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Matrix Biol. 2000 Dec;19(7):557-68.

Thrombospondin 2, a matricellular protein with diverse functions.

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  • 1Department of Biochemistry, University of Washington, Seattle, WA 98195, USA. bornsten@u.washington.edu

Abstract

Thrombospondin (TSP) 2 is a close relative of TSP1 but differs in its temporal and spatial distribution in the mouse. This difference in expression undoubtedly reflects the marked disparity in the DNA sequences of the promoters in the genes encoding the two proteins. The synthesis of TSP2 occurs primarily in connective tissues of the developing and growing mouse. In the adult animal the protein is again produced in response to tissue injury and in association with the growth of tumors. Despite the abnormalities in collagen fibrillogenesis, fragility of skin, and laxity of tendons and ligaments observed in the TSP2-null mouse, TSP2 does not appear to contribute directly to the structural integrity of connective tissue elements. Instead, emerging evidence supports a mode of action of TSP2 'at a distance', i.e. by modulating the activity and bioavailability of proteases and growth factors in the pericellular environment and, very likely, by interaction with cell-surface receptors. Thus, TSP2 qualifies as a matricellular protein, as defined in the introduction to this minireview series. The phenotype of TSP2-null mice has been very helpful in providing clues to the functions of TSP2. In addition to histological and functional abnormalities in connective tissues, these mice display an increased vascularity of the dermis and subdermal tissues, increased endosteal bone growth, a bleeding defect, and a marked adhesive defect of dermal fibroblasts. Our laboratory has established that TSP2 binds matrix metalloproteinase 2 (MMP2) and that the adhesive defect in TSP2-null fibroblasts results from increased MMP2 activity. The investigation of the basis for the other defects in the TSP2-null mouse is likely to yield equally interesting results.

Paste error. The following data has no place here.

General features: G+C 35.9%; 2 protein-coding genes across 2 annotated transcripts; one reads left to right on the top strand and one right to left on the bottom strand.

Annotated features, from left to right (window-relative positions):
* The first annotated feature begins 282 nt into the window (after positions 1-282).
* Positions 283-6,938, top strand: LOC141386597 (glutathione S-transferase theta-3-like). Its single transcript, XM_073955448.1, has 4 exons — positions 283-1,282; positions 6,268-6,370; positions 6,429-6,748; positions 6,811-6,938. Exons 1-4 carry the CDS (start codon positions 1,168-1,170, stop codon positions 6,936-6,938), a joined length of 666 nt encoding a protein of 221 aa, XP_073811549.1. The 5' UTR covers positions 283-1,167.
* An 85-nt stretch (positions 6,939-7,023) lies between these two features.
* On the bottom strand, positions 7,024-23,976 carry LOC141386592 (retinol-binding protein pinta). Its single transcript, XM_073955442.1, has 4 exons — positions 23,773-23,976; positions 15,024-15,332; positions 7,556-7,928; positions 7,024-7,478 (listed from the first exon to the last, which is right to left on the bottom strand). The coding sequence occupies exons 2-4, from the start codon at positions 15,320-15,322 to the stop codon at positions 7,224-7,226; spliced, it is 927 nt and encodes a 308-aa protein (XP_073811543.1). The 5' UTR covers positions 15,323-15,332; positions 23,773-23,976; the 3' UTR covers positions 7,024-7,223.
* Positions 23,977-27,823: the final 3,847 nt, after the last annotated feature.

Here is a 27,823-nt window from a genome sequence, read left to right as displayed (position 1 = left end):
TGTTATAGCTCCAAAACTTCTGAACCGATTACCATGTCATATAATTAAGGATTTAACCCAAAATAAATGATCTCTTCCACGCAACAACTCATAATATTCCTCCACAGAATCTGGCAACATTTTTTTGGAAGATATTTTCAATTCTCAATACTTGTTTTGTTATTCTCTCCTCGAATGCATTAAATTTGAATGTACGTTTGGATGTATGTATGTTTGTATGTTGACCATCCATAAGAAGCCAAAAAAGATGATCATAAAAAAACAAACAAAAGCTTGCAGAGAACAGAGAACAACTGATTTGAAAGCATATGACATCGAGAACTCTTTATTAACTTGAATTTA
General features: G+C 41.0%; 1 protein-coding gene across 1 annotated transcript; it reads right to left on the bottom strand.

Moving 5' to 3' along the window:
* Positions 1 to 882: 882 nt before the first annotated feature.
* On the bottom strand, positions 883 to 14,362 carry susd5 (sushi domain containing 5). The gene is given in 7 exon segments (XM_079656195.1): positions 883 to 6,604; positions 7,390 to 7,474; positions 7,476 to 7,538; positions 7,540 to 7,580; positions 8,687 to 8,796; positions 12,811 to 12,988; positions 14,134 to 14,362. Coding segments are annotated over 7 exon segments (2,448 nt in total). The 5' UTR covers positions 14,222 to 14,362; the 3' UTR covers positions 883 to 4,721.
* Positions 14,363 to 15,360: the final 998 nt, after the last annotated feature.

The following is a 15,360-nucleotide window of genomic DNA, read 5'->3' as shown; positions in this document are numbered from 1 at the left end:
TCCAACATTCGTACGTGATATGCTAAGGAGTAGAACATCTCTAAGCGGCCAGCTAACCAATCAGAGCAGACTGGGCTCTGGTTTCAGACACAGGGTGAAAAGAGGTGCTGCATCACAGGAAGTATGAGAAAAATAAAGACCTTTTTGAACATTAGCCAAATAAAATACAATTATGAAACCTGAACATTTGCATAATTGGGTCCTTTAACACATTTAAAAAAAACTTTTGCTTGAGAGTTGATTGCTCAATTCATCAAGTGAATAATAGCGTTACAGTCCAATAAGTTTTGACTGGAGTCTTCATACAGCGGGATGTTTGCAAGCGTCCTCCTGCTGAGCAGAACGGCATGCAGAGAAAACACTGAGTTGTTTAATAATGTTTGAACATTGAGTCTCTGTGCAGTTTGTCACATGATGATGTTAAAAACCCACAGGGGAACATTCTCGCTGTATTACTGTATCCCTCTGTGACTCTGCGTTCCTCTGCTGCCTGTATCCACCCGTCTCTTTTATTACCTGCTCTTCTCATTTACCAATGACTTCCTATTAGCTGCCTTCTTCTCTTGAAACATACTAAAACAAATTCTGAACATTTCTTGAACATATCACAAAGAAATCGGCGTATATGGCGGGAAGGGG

PMID:
11102746
[PubMed - indexed for MEDLINE]
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